With health-care tides shifting and a renewed focus on managed care, Americans have a choice when it comes to choosing a health insurance plan. The following is a review of managed-care basics.
Managed care is a general term describing methods that aim to reduce the cost of providing health benefits while improving quality of care. Although the nature of different managed-care delivery systems varies, the goals of managed-care organizations (MCOs) are largely the same. Some of the techniques designed to reduce health-care expenses include: incentives for patients and doctors to select less costly means of care; more cost sharing; controls on hospital admissions and lengths of stay; assessment of medical services and their necessity; ability to choose health-care providers, and more.
Because of the Affordable Care Act, almost all Americans have health insurance and are enrolled in some type of managed-care plan. This plan largely determines how they access and receive health care and how much they must pay for receiving care. Most insurance plans cover basic preventative health care, general checkups, immunizations (for children and adults), prescription medications, hospital treatment, and prenatal/newborn care. Many plans also provide coverage for mental-health treatment and substance-abuse services.
How Managed-Care Plans Differ
Health insurance companies offer a number of managed-care plans for individuals and families to choose from. The basic ways in which they differ are:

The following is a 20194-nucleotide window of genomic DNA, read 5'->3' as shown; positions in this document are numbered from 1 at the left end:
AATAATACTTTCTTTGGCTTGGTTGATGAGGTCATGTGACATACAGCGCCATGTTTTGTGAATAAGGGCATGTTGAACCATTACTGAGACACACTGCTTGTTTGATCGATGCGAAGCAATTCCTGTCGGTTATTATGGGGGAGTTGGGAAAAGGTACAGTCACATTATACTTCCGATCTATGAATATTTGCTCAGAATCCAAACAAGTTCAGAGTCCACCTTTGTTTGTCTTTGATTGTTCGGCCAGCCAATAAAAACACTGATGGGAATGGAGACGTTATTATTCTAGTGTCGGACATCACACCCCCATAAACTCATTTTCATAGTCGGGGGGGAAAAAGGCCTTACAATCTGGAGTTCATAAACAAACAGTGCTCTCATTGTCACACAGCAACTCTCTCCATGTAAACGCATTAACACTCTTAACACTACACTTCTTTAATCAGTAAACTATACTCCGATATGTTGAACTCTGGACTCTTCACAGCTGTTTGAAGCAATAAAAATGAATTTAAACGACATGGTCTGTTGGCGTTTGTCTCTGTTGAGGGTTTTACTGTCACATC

- The need to have a primary-care physician
- The need for a referral in order to see a specialist or access other services
- The need for health-care services to be preauthorized
- Will the plan pay for care obtained outside of the provider network?
- Amount of cost sharing recipient is required to pay
- The need to file insurance claims
Health-Insurance Plans and Acronyms Explained
Most health-insurance plans operate on the basis of a “network” of contracted health-care providers from whom patients may be required to receive all or part of their health services. Included in a network are doctors, labs, X-ray services, hospitals, clinics, pharmacies, medical equipment vendors, and other health-care providers. Some plans allow patients to receive out-of-network health care but at a higher cost-sharing fee.
- HMO is an acronym for health maintenance organization. This plan features low monthly premiums and low cost sharing, but requires receiving health care from a network and choosing a primary-care physician who is responsible for managing and coordinating health care. You need a referral to see a specialist or receive a diagnostic service (i.e., X-ray or lab test), and if you opt to see a physician outside of the plan’s network, you will have to pay out-of-pocket.
- PPO is an acronym for preferred provider organization, referring to the network of providers the plan prefers that you use; however coverage will still be provided for out-of-network care. You do not have to choose a primary-care physician, nor do you need a referral to access other providers in the network. The lack of restrictions is compensated for, however, in higher monthly premiums and cost-sharing.
- POS is an acronym for point of service plan, which combines elements of HMO and PPO. Namely, you are required to choose a primary-care doctor, but you can choose to seek out-of-network care (for a fee) without a referral from your doctor.
- Finally, EPO is an acronym for exclusive provider organization, which means you must choose exclusively from a list of approved providers, or you will not be covered. EPOs are similar to PPOs but do now allow for out-of-network care.
Which Managed Care Plan Is Best?